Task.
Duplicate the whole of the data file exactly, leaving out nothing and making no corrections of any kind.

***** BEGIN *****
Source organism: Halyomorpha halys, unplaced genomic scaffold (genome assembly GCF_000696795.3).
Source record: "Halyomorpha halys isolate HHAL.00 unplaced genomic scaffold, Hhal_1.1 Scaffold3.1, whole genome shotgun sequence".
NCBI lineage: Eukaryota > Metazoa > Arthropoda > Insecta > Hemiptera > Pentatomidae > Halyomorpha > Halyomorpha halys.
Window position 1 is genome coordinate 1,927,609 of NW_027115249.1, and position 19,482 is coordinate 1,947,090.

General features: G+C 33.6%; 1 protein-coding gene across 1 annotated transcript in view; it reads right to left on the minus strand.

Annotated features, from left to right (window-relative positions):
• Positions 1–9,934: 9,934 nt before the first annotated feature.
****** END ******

Source organism: Halyomorpha halys, unplaced genomic scaffold (genome assembly GCF_000696795.3).
Source record: "Halyomorpha halys isolate HHAL.00 unplaced genomic scaffold, Hhal_1.1 Scaffold3.1, whole genome shotgun sequence".
NCBI lineage: Eukaryota > Metazoa > Arthropoda > Insecta > Hemiptera > Pentatomidae > Halyomorpha > Halyomorpha halys.
Window position 1 is genome coordinate 1,927,609 of NW_027115249.1, and position 19,482 is coordinate 1,947,090.

General features: G+C 33.6%; 1 protein-coding gene across 1 annotated transcript in view; it reads right to left on the minus strand.

Annotated features, from left to right (window-relative positions):
• Positions 1–9,934: 9,934 nt before the first annotated feature.